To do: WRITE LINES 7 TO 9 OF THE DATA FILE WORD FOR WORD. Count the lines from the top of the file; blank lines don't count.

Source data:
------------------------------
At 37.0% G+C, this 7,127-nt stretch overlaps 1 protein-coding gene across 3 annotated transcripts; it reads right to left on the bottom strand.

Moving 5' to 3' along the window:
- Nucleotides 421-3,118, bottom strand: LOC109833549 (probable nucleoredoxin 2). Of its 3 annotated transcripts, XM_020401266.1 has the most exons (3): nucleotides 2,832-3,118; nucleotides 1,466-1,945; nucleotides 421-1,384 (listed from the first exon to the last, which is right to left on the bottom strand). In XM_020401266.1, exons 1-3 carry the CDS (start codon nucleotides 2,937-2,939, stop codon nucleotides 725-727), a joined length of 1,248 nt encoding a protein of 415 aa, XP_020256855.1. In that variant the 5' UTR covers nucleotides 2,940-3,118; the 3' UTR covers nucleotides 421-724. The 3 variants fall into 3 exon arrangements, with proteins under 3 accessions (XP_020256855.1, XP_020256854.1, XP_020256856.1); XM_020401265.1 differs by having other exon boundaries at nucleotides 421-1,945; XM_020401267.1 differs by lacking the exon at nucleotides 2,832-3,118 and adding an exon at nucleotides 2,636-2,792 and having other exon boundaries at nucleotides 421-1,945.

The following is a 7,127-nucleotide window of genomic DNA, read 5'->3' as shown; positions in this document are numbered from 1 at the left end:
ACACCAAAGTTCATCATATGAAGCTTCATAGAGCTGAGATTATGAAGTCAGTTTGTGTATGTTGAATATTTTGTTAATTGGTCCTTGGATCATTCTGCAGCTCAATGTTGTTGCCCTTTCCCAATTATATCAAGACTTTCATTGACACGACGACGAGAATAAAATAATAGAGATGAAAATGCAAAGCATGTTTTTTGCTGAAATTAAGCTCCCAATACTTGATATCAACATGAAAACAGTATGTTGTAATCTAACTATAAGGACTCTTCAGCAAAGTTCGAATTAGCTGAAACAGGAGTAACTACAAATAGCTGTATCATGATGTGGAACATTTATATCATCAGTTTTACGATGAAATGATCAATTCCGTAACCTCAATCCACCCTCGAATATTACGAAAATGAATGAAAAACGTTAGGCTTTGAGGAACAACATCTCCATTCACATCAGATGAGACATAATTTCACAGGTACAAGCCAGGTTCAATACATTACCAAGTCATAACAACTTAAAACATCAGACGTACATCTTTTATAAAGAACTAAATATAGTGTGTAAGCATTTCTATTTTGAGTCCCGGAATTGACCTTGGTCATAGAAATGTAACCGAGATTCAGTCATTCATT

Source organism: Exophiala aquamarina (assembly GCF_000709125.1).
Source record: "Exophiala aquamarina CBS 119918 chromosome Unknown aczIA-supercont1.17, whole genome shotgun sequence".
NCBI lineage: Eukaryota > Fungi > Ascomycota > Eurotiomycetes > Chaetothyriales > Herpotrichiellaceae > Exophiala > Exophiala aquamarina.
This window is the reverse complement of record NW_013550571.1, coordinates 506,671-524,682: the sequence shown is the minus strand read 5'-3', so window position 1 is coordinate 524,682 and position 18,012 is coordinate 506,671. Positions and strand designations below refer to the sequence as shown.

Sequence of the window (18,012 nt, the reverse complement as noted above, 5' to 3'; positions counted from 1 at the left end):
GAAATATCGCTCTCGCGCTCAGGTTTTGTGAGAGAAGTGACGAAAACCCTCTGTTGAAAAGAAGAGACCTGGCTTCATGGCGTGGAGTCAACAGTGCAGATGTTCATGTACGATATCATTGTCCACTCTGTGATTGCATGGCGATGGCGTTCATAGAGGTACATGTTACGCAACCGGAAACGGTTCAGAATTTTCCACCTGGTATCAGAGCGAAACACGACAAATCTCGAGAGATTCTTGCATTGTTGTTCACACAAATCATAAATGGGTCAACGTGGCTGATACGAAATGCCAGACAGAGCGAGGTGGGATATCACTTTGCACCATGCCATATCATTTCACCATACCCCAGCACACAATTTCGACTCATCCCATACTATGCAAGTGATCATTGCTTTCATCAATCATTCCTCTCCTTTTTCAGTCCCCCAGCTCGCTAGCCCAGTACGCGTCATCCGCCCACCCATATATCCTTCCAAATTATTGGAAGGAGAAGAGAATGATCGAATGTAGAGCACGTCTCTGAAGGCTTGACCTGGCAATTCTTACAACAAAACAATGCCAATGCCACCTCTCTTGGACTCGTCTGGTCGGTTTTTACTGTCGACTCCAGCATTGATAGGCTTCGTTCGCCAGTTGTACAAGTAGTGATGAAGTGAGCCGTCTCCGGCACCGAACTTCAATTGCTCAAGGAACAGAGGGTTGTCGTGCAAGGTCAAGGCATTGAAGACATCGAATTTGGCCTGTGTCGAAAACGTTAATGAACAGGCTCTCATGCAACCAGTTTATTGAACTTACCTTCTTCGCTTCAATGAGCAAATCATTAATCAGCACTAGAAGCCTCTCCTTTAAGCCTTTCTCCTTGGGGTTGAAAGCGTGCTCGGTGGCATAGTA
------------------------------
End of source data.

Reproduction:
Source record: "Exophiala aquamarina CBS 119918 chromosome Unknown aczIA-supercont1.17, whole genome shotgun sequence".
NCBI lineage: Eukaryota > Fungi > Ascomycota > Eurotiomycetes > Chaetothyriales > Herpotrichiellaceae > Exophiala > Exophiala aquamarina.
This window is the reverse complement of record NW_013550571.1, coordinates 506,671-524,682: the sequence shown is the minus strand read 5'-3', so window position 1 is coordinate 524,682 and position 18,012 is coordinate 506,671. Positions and strand designations below refer to the sequence as shown.